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Success Is A Verb New to the book store

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Success Is A Verb New to the book storeClick Image To Visit SiteHave you ever thought…wouldn’t it be nice to have the valuable information from several of the World’s greatest books, compiled into one? Here is 178 pages of valuable information in very universal Adobe PDF format, that can help any business. More than thirteen hundred years ago, the Greek philosopher, Aristotle, had already figured out some important concepts involving human behavior. He understood that habits played a significant role in shaping character and, just as we know today, that habits are learned, being the outcome of thoughts and actions repeated often enough that they can be performed with little or no effort. Some habits are so firmly rooted that we don’t even know we have them. But take them away and we would be so overwhelmed by every detail necessary to survive that we would have little time left to ponder the world or chase down a dream. Fortunately for us, we are creatures of habit. I have no doubt that our habits have been with us as far back as the rise of agriculture some 12,000 years ago, when the skills and habits used for hunting and gathering were gradually replaced by those required for successful farming. Agriculture’s effect on human population growth and cultural evolution has been nothing less than profound (Diamond, 2006). As our distant ancestor’s relentless wandering in search of food gave way to a more sedentary life in villages and towns, there was more time and means to explore our natural curiosity in the world. We humans have what seems to be an infinite capacity to learn, a trait that has led us to master the art of adaptation. It was an easy leap from there to the top of the food chain and the belief that we have mastered the Earth. I wonder though, how well have we learned to master our own behavior? It’s not always easy. Every time we set our minds to learn a new skill or a new routine, we have to make a change―and you and I both know what change is. It’s hard! Sometimes we just don’t feel like it. In fact, we’ve managed to convince ourselves that we can’t change and that this condition is normal. We’ve even forced it on our pets. You can’t teach an old dog new tricks, after all. Well, yes, you can. But it’s hard. Now, you know the downside to habit change, it’s hard. But doable. Any task or behavior can become a habit, but it has to be learned through practice that can often be difficult and time consuming. Think about driving a car, for example. (Ideally) before getting behind the wheel we have to learn the rules of the road and pass a written test to verify our knowledge. From the driver’s seat we have to watch our speed, stay within the lines, check our blind spot, keep our eyes on the road and on everything else around us in every direction and all at the same time; we have to pay attention to the gauges and meters on the dash board, comply with all the traffic signs and signals, anticipate what the other guy will do next; we use our hands to steer and shift gears and apply the clutch and hit the brakes with our feet … while simultaneously making split-second decisions based on all the sensory data we’ve been taking in. After a while, all this detail becomes automatic and driving is just another a habit. This is where the beauty comes together. Habit is what makes it possible to merge a car safely onto the freeway and drive at speeds in excess of 55 miles per hour while singing along to Madonna’s Like a Virgin. The fact, is we go about our daily lives while our habits run silently in the background, unnoticed. Silently, that is, until we acquire a bad one. You know what they are. Smoking, overeating, alcohol abuse. I’m sure you can come up with a few more. These are the habits of addiction that wreak havoc on the lives of the afflicted and disrupt the lives of family and friends. Addictive behavior is extremely difficult to overcome, especially substance abuse, which usually requires outside support or intervention with a struggle for sobriety that goes on for years―if not for an entire lifetime. These are habits that can kill. There is another bad sort of behavior that is not so easily recognized because when this behavior occurs as an isolated incident, versus something done repeatedly, it is quickly judged and forgotten. Only when it reaches the regularity of a habit does this behavior become a problem. Let’s say I get to work late one morning but I have a history of on-time performance. The infraction is a first so I am forgiven. But what if I make it a habit? It is highly unlikely that habitual tardiness will result in my death, but going hungry after being fired is not a good situation for me. When any pattern of behavior or thought keeps you from achieving your goals or stands in the way of your ability to meet obligations and responsibilities, then that routine is a bad habit that will keep you from living the life you want and deserve. These are the habits that you can (and should) replace with something that makes your life better. My goal is to give you a powerful set of tools and ideas you can use to transform your life. Even better (and it may be hard to imagine what could be better than that), the methods in this book are so simple and easy to understand that you will want to get started using them today. I call this method habit replacement therapy, the process of getting rid of old behavior that is holding you back, by replacing it with new, positive habits that are designed to encourage you to… Read more…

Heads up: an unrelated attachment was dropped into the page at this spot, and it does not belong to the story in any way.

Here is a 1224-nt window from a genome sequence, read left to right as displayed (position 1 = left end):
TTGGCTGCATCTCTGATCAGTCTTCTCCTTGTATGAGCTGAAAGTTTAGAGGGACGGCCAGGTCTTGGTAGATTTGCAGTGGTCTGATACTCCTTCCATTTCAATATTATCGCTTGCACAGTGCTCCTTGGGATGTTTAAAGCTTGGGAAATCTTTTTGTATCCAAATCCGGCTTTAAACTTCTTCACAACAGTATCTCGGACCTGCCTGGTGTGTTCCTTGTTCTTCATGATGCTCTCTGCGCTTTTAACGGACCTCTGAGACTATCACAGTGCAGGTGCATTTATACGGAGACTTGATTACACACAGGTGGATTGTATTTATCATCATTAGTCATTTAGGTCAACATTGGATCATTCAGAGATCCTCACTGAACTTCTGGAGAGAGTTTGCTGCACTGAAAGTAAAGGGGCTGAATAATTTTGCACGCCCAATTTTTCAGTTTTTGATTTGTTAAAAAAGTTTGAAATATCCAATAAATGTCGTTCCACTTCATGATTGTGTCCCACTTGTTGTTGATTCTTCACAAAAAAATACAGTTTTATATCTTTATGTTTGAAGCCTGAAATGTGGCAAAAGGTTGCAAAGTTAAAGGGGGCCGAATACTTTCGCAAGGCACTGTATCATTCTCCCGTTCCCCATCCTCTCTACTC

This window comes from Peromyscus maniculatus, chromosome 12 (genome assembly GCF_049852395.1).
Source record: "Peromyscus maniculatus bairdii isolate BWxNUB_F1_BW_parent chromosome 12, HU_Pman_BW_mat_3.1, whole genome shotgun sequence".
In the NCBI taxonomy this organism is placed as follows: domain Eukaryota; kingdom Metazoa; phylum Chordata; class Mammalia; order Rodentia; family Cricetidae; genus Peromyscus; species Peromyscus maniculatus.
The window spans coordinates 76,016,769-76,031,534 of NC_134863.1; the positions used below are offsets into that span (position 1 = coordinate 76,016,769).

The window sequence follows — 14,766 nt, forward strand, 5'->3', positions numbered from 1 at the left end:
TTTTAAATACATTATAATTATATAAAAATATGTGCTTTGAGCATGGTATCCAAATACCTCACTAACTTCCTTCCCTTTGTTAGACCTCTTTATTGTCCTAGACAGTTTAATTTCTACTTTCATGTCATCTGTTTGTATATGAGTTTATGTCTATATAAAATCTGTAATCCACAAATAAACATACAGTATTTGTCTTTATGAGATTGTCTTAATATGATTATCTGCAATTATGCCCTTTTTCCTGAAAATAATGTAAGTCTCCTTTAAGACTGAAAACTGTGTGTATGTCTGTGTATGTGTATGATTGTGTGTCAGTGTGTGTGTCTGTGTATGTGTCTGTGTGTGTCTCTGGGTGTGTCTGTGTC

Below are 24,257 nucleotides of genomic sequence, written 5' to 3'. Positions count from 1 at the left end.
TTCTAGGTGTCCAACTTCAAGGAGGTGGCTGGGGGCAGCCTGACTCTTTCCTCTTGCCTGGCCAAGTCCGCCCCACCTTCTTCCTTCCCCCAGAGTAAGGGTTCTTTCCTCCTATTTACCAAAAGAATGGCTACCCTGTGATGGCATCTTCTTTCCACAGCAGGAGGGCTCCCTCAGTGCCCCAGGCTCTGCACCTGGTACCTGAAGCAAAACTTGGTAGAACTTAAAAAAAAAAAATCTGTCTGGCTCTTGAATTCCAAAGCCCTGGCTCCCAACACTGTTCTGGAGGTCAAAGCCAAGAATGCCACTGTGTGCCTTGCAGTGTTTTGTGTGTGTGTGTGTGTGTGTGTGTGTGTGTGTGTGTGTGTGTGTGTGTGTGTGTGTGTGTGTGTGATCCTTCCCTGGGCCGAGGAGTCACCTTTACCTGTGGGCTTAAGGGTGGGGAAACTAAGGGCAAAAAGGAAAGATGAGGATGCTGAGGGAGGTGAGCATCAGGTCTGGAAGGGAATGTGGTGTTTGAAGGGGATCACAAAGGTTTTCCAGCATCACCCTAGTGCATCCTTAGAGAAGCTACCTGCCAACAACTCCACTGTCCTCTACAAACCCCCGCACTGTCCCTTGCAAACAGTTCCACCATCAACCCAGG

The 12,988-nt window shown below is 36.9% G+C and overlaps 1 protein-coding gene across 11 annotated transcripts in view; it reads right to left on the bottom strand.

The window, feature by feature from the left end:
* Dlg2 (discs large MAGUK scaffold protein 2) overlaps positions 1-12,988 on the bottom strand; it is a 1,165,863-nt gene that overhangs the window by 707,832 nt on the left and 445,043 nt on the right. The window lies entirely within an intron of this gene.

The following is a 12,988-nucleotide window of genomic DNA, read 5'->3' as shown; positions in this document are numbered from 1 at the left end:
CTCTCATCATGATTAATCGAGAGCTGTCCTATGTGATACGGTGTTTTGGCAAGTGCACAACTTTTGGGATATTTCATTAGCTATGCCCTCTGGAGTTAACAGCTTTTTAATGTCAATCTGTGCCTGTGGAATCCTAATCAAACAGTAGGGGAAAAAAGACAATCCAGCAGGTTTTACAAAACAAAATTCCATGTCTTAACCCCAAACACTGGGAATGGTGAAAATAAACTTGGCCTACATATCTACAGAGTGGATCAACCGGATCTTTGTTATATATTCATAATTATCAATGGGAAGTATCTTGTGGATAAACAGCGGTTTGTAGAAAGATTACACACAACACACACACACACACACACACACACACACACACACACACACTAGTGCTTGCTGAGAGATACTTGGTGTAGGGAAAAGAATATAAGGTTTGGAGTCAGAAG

Written by Jason

July 13th, 2015 at 11:58 pm